COVID-19: Delta Variant Increases Risk of Hospitalization But Vaccine Protection Remains High, Study Finds

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COVID-19: Delta Variant Increases Risk of Hospitalization But Vaccine Protection Remains High, Study Finds


The risk of being hospitalized with the Delta (Indian) variant of the coronavirus is about double that of the Alpha (Kent) strain, but two doses of the vaccine still offer strong protection against it, new data suggests.

However, the level of protection against the Indian variant of COVID-19[feminine[feminine may be lower than that of the Kent variant, suggests early research published in The Lancet.

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Data analyzed from 5.4 million people in Scotland shows that the Delta variant is now the dominant form of the virus in the country.

There were 19,543 community-based COVID cases during the period studied – April 1 to June 6 – with 377 hospital admissions where a specific variant was confirmed.

A total of 7,723 cases and 134 hospital admissions were found to have the Delta variant, which is believed to be about 60% more transmissible than the Alpha variant.

Researchers said people with underlying conditions were more likely to be admitted to hospital, as was the case with previous variants.

They found that while the vaccines reduced the risk of hospitalization, strong effects against the Delta variant were not seen until 28 days after the first vaccine.

The Pfizer-BioNTech jab was found to offer 79% protection against infection with the Delta variant, compared to 92% against the Alpha strain, in community cases at least two weeks after the second dose.

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The Oxford-AstraZeneca jab offered 60% protection against infection with the Delta variant, compared to 73% for the Alpha variant.

According to experts, the lesser effect of the vaccine may reflect the fact that it takes longer to develop immunity after receiving the Oxford vaccine.

The study was funded by the Medical Research Council, UK Research and the Innovation Industrial Strategy Challenge Fund and Health Data Research UK (HDR UK) – and was supported by the Scottish Government.

Professor Aziz Sheikh, director of the Usher Institute at the University of Edinburgh and head of the EAVE II study, said: “Within weeks, the Delta variant became the dominant strain of SARS-CoV-2 in Scotland.

“It is unfortunately associated with an increased risk of hospitalization from COVID-19.

“Although they may not be as effective as against other variants, two doses of the Pfizer / BioNTech and Oxford / AstraZeneca vaccines still offer substantial protection against the risk of infection and hospitalization.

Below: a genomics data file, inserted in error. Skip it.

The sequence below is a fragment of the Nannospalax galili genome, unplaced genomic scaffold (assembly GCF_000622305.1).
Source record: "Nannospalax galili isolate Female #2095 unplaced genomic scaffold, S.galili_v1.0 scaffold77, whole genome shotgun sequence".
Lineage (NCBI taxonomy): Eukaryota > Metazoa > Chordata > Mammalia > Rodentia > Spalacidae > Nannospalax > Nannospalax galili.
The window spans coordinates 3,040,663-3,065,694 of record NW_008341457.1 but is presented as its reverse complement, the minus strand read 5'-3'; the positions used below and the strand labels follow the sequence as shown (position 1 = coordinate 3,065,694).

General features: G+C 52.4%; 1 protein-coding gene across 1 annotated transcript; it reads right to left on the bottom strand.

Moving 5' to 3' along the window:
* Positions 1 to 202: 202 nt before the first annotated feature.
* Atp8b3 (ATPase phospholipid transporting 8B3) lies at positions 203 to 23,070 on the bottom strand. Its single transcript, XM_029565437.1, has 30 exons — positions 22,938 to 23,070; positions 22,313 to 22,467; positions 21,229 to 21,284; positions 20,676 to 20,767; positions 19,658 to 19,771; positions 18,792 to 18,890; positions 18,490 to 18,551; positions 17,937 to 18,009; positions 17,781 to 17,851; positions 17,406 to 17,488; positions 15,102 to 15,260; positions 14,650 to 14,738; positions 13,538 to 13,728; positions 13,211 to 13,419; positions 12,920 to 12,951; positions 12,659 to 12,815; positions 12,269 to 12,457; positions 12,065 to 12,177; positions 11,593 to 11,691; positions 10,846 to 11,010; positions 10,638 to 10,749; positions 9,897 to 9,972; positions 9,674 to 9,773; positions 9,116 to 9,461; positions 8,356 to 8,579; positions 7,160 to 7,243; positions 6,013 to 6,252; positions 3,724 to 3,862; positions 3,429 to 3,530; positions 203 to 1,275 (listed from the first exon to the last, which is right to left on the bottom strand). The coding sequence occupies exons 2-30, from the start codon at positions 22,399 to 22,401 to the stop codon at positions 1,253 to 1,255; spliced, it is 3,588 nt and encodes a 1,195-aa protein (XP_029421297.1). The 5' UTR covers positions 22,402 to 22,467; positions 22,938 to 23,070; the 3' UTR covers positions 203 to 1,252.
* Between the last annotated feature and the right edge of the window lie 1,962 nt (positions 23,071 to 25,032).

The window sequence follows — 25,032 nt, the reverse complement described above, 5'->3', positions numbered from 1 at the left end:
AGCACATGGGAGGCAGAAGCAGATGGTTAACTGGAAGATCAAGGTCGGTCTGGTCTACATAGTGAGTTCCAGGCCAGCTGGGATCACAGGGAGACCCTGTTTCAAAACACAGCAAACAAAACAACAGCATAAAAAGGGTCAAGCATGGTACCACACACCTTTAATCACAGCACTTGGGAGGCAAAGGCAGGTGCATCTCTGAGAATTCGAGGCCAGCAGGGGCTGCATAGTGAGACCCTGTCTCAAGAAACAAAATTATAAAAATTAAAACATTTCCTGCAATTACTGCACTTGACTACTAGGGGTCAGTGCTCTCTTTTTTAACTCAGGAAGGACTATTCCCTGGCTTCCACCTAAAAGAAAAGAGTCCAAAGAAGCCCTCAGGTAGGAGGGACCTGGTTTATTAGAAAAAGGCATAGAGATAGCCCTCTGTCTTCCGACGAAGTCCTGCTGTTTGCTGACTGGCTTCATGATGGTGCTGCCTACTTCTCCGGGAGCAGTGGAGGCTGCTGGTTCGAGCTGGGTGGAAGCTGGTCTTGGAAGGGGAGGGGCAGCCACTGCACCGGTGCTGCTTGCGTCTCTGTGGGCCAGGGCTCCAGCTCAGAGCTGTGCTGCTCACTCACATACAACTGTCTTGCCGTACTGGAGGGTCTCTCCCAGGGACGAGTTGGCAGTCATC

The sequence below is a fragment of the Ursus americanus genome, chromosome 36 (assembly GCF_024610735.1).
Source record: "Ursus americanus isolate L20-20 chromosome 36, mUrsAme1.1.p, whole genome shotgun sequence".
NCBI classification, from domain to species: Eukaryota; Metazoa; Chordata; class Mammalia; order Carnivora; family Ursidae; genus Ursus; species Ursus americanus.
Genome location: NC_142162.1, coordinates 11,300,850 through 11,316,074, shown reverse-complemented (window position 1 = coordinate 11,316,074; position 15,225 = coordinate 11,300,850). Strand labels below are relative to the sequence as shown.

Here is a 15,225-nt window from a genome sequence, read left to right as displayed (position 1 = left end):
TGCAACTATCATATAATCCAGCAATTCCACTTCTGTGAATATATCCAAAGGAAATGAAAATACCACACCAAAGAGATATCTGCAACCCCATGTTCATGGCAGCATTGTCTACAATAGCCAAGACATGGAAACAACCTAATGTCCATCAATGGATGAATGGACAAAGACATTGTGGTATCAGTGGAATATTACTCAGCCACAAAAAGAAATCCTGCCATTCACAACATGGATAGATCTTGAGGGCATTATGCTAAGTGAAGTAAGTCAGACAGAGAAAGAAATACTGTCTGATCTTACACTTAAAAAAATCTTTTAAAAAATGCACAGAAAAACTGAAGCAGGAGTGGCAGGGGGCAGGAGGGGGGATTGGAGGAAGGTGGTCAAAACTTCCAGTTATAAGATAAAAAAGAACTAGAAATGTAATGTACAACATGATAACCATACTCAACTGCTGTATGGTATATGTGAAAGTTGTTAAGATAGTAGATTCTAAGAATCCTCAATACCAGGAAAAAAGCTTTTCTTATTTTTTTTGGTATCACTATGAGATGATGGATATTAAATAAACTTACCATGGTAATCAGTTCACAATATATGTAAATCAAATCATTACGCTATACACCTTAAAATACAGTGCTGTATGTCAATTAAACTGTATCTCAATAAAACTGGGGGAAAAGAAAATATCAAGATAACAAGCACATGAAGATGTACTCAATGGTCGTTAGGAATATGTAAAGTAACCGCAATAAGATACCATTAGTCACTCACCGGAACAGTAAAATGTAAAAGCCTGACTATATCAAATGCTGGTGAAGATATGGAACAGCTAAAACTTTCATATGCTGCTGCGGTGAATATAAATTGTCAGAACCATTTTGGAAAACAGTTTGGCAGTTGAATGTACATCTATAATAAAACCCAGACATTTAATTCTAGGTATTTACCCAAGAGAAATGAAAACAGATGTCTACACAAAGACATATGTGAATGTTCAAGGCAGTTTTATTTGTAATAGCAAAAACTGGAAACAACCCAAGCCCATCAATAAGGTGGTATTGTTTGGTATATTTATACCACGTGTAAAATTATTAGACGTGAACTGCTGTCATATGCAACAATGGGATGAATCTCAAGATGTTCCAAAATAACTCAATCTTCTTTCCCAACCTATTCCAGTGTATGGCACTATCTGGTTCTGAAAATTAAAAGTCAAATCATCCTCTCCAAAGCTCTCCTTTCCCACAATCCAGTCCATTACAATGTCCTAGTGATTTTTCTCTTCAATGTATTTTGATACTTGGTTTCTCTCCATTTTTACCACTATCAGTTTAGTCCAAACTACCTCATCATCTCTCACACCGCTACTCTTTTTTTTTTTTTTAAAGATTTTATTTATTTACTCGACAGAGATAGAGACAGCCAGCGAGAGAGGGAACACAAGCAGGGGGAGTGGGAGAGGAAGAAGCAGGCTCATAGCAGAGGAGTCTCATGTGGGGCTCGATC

“So it’s really important that when offered second doses, people take them, both to protect themselves and to reduce domestic and community transmission. “

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Second crucial jab to beat the delta variant

Professor Sheikh said during a press briefing that a delay in the lockdown was eased, which is expected to be announced by Boris Johnson later, would allow more people to get the increased protection offered by two jabs.

He said: “If there is a delay, I think it will give us the opportunity to expand coverage, which is extremely important for those who have only one dose at the moment.

“This will give the opportunity to increase the proportion of the population with two doses and then what we want is a period of time where people can actually maximize their immune responses.

“I think any sort of increase in the window of opportunity before the foreclosure measures are fully ended will be helpful, as it will help us control community transmission.

“So overall I would be very supportive of any delay that might be announced. “

Dr Jim McMenamin, National Director of COVID-19 Incidents for Public Health in Scotland, said: ‘These results provide early encouragement that two doses of Pfizer / BioNTech or Oxford / AstraZeneca vaccines significantly reduce the risk of infection. against the Alpha or Delta variants.

“They also show that the vaccines offer protection against the risk of hospitalization with the new Delta variant.

“While no vaccine can be 100% protective, they offer the best protection against COVID-19 and it remains important to get both doses when offered. “

The researchers say their work needs to be replicated in other countries and settings to increase confidence in their early findings.

They also say that due to the observational nature of the study, data on vaccine efficacy should be interpreted with caution and that a direct comparison between the two vaccines is not possible.

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